NYC improves firefighting operations with data analytics
One of the reasons that big data and Hadoop analytics tools have garnered such widespread praise both within technology and business communities is the fact that these resources have near limitless applications. While there are numerous opportunities to integrate these powerful programs within a business environment and improve various aspects of operations including consumer engagement, identifying burgeoning market trends and reducing expenditures, there are just as many ways for government, non-profit and scientific communities to successfully deploy data analytics solutions. For instance, authorities with the New York Fire Department have leveraged analytics software to enhance their ability to identify buildings that may be at risk for the ignition of raging infernos.
According to city records, New York witnessed more than 25,000 structural fires in 2012 alone. Of those cases, 2,686 were categorized as serious incidents, meaning they required at least four fire units to be deployed in order to properly address the threat. In addition to the high number of fires that occur in New York City each year, authorities have also had to contend with 911 dispatch issues in recent months. The New York Daily News reported that the city's Emergency Medical Service dispatch system crashed multiple times over the course of three days, at times requiring operators to take down 911 caller information with pen and paper. In one incident a 96-year-old woman was denied emergency care for more than an hour after falling and injuring herself.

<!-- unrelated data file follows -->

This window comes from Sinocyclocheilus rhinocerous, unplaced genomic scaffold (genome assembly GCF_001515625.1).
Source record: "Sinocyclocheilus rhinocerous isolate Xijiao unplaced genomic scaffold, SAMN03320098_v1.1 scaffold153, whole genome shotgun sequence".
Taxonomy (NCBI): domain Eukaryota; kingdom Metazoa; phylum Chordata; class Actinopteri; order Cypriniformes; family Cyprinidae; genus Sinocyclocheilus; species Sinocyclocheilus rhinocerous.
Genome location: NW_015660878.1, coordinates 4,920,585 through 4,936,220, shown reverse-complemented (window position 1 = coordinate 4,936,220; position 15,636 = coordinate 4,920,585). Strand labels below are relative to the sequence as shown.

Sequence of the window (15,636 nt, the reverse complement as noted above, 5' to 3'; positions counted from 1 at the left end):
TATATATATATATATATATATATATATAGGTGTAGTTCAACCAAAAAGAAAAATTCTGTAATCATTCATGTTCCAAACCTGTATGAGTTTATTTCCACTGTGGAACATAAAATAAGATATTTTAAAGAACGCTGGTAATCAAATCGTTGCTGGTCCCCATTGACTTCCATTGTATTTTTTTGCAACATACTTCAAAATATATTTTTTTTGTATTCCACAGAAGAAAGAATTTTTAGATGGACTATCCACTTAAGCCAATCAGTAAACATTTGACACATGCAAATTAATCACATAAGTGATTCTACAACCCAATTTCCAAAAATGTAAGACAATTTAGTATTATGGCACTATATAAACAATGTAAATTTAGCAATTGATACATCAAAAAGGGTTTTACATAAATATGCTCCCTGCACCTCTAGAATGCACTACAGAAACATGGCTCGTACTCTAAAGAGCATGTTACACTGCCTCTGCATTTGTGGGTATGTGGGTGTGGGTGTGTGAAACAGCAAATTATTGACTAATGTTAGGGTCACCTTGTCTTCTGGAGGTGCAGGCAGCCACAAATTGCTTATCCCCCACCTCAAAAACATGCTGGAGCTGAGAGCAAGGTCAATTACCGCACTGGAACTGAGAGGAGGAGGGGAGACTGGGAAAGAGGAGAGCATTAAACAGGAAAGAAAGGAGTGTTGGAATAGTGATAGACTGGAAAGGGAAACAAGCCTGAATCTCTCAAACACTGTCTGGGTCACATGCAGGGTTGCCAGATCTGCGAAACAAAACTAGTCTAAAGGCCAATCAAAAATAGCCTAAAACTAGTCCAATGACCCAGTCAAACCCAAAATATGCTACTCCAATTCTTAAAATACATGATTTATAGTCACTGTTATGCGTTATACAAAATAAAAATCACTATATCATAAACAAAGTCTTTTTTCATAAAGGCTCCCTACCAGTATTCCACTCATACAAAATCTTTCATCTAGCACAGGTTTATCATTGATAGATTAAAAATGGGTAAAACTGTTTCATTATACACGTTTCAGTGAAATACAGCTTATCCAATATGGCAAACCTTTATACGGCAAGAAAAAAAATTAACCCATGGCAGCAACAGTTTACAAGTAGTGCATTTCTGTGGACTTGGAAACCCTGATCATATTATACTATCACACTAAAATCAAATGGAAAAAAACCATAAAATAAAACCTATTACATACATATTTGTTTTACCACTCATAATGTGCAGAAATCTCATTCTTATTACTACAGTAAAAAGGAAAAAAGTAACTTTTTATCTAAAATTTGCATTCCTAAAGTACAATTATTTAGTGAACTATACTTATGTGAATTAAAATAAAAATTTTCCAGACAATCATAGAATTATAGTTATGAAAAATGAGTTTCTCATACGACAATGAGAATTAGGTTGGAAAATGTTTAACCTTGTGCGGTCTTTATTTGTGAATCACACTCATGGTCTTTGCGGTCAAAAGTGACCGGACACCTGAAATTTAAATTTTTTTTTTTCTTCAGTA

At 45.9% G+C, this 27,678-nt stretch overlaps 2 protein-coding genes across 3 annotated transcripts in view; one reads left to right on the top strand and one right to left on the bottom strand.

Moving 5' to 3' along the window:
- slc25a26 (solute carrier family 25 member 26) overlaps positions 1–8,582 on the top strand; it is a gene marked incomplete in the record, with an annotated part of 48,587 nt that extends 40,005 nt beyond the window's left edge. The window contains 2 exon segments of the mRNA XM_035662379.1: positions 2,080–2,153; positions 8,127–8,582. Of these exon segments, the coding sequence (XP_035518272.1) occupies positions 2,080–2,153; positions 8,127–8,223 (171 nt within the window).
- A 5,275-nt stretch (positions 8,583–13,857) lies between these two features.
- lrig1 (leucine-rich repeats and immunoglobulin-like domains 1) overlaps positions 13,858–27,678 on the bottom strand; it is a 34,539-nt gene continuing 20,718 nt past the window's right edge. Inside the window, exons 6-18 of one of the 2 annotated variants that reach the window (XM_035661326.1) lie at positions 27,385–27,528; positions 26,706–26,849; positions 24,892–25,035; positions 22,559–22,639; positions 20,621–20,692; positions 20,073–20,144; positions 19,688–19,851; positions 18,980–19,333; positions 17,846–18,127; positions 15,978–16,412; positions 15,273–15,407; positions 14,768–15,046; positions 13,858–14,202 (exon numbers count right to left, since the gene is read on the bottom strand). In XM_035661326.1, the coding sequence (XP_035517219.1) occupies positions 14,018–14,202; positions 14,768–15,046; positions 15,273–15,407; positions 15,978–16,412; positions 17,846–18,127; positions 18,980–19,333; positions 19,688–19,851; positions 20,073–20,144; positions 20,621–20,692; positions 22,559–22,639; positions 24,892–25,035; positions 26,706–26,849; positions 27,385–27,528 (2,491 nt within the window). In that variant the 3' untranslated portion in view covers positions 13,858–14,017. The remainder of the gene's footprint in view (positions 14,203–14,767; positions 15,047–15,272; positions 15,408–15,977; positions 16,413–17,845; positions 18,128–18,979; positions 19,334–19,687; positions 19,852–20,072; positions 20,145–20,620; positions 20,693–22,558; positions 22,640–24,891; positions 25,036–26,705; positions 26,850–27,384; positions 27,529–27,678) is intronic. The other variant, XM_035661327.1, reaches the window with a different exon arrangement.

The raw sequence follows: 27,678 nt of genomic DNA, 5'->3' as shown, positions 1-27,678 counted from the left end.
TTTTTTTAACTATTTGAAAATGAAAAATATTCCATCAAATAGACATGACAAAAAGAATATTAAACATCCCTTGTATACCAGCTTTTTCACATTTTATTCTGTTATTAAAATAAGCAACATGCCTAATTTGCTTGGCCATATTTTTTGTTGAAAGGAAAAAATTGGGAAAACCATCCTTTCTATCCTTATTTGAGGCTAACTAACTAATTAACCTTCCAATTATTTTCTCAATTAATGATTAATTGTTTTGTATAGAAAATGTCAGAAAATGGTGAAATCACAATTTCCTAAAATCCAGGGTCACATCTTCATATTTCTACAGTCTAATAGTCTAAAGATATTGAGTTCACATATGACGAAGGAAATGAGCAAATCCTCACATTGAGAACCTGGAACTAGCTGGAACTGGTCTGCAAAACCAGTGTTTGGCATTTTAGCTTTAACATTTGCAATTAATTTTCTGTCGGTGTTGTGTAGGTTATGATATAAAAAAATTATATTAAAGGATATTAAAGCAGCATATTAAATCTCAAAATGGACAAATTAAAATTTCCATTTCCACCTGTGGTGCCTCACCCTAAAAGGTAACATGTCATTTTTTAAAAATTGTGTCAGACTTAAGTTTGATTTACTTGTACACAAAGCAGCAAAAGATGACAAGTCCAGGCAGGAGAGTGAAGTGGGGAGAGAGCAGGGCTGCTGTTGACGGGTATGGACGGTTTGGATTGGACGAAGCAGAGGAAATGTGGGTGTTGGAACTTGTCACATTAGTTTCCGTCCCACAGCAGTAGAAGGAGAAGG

Addressing fire threats with big data
With these myriad challenges, firefighters need every advantage they can get to mitigate the amount of the damage caused by blazes. Building inspections have been immeasurably helpful in that regard over the years. By identifying structures that are more at risk for fires to erupt, officials can take precautionary measures to secure those buildings and allocate their resources more effectively. According to GCN, the department inspects approximately 50,000 buildings each year, although there are 300,000 structures that fall under its watch. In order to prioritize buildings that presented conditions more susceptible for causing fires, authorities built a data warehouse to store relevant threat information.
Integrated with other governmental databanks, including those operated by the City Planning, Environmental Protection and Finance departments, the system has access to a wide range of information including past inspections, incidents of illegal dumping on the premises and the building's age and construction material. The program then uses that data to run a threat assessment of each structure, prioritizing those that are found to be most at-risk for a fire and schedules an inspection appropriately.
Officials leveraged the SAS suite of analytics tools to create their threat identification program. In recent years, this software has been integrated with the powerful Apache Hadoop platform. With this increased functionality, organizations can custom-build their analytics applications to match their exact needs. As more institutions look to big data to improve their operations, using these resources to individualize their analytics solutions will become more imperative.